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69 votes
Accepted

Where in space would the Earth and Moon appear to be the same size?

When viewing a sphere of radius $r$ at a distance $d$ from the centre of the sphere, you don't see a circle of radius $r$. The extreme lines of sight are tangents to the sphere, as this diagram ...
PM 2Ring's user avatar
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24 votes
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Approximately what percent of the sky has nothing in it?

It is really quite hard to answer the question as posed because as you observe deeper and deeper (e.g. using a larger telescope or observing for longer) then more and more (fainter) objects become ...
ProfRob's user avatar
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23 votes
Accepted

Can the Earth be seen from the moon when we have a total lunar eclipse at the perigee?

The Sun eclipsed by the Earth was actually recorded in 2009 by the Japanese lunar satellite Kaguya (athough this was strictly speaking not a total eclipse as such; see explanations below) Here the ...
Thomas's user avatar
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18 votes
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What would Betelgeuse look like from Earth if it was at the edge of the Solar System

The distance to Betelegeuse is not precisely known for reasons you can read about here and here. But let's assume a likely distance of 200 pc. The angular diameter of the star has been measured with ...
ProfRob's user avatar
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17 votes
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Understanding The Turnover Point of Angular Diameter Distance

On the one hand an object spans a smaller angle the farther away it is, as expected. On the other hand, due to the expansion of the Universe and the finite speed of light, very distant objects were ...
pela's user avatar
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17 votes

Approximately what percent of the sky has nothing in it?

Zero. At the limit, there's the Cosmic Microwave Background which represents the content of the Universe not long after it came into being. Of course, some would no doubt propose that since the CMB ...
Mark Morgan Lloyd's user avatar
16 votes

Can the Earth be seen from the moon when we have a total lunar eclipse at the perigee?

Can the Earth be seen from the moon when we have a total lunar eclipse at the perigee? Yes - but primarily it's the Earth's atmosphere that you would see. Earth's atmosphere will refract and scatter ...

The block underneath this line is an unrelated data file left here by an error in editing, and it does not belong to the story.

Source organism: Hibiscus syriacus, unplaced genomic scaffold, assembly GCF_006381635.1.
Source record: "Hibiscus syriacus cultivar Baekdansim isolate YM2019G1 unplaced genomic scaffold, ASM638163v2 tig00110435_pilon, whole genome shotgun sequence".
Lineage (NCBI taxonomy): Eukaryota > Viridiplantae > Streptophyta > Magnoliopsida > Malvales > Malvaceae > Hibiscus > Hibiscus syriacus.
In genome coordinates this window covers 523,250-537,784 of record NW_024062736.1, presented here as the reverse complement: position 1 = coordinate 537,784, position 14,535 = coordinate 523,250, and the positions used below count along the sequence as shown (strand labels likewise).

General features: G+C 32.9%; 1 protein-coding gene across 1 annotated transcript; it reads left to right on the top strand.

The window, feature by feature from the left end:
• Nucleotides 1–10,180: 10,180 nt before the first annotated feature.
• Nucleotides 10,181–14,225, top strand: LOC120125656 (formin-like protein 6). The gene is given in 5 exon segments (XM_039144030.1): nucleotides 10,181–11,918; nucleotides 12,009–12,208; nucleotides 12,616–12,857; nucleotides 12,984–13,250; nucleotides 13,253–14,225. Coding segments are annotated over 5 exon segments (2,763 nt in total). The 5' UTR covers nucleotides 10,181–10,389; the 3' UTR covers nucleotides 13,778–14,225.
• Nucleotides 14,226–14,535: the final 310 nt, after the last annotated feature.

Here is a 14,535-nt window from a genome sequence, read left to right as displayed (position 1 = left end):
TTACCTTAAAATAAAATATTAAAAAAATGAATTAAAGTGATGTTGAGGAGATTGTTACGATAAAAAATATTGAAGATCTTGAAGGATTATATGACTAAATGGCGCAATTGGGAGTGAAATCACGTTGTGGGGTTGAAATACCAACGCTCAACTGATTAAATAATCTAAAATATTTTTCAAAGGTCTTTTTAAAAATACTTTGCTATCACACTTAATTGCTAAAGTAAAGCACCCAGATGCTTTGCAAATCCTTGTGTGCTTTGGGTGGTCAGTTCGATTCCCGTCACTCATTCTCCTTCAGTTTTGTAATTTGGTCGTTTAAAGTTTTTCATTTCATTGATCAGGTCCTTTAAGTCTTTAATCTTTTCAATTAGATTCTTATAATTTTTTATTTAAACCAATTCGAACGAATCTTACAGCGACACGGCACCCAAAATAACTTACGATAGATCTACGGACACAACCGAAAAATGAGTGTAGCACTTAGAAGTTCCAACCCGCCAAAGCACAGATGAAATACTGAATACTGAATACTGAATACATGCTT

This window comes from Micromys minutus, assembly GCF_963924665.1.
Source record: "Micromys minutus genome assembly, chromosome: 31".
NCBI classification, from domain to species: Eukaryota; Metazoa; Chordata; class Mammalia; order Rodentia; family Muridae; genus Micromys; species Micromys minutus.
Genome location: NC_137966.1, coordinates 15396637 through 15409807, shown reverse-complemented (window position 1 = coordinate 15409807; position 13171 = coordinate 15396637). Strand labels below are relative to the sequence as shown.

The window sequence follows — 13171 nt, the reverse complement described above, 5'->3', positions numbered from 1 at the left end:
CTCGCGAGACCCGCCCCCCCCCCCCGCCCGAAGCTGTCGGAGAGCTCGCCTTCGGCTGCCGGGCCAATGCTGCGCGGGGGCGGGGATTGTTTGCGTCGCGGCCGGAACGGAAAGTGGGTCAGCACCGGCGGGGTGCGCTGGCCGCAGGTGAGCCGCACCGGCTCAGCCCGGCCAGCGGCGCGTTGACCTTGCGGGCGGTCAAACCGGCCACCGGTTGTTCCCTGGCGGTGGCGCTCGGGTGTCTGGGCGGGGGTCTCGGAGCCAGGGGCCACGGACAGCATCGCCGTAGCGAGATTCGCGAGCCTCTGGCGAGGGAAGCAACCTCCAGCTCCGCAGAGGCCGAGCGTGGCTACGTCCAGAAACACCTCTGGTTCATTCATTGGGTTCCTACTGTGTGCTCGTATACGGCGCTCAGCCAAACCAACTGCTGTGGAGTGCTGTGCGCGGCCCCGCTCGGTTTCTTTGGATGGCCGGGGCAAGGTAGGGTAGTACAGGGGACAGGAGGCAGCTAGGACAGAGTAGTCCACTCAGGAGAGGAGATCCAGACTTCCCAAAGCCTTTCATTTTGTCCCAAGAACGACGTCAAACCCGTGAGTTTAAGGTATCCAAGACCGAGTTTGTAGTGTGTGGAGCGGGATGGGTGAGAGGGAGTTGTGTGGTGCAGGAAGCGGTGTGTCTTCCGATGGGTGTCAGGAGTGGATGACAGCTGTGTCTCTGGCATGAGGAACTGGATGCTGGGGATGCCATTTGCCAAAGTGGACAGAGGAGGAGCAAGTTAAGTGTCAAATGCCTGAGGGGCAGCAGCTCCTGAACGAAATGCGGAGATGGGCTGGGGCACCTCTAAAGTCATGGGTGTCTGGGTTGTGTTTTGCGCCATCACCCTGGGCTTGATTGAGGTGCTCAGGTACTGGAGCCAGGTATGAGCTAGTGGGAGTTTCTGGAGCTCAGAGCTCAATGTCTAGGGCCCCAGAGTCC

uhoh's user avatar
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14 votes
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Why does the angular size of the Moon change?

The moon's orbit is elliptical, and it moves faster when it is closest to the Earth. This is the case for all elliptical orbits, and was discovered by Kepler, who gave a neat rule for predicting how ...
James K's user avatar
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12 votes
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What is the furthest star for which we can measure the diameter?

It's neither the angular diameter or prallax precision that is the limiting factor, but the fact that it is difficult to get the interferometric measurements for faint stars. State-of-the-art ...
ProfRob's user avatar
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11 votes

Where in space would the Earth and Moon appear to be the same size?

The Earth's radius is about 6371 km, while the moon is 1737.4 km. The distance between the two bodies is 384399 km. The formula for angular size (in radians) is $\delta = c$. Letting $x$ be equal to ...
WarpPrime's user avatar
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8 votes

Can the Earth be seen from the moon when we have a total lunar eclipse at the perigee?

The Moon as seen from the Earth looks dark red during a total lunar eclipse — it doesn’t go completely black and disappear. That’s because it is still partly illuminated by sunlight refracted through ...
Mike Scott's user avatar
8 votes

Approximately what percent of the sky has nothing in it?

Following on @mlk's suggestion to do Olbers' paradox in reverse, I'll try to estimate how much of the sky ends at a visible star (i.e., emitting something in the visible range, so that it could ...
Michael Seifert's user avatar
8 votes

About angular diameter, parallax and image of the nearest neutron star RX J185635-3754

With very few exceptions of the biggest and most nearby sources (like Betelgeuze with <~50mas) we cannot resolve the angular diameter of stellar-type sources by direct imaging means. Precision of ...
planetmaker's user avatar
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7 votes

About angular diameter, parallax and image of the nearest neutron star RX J185635-3754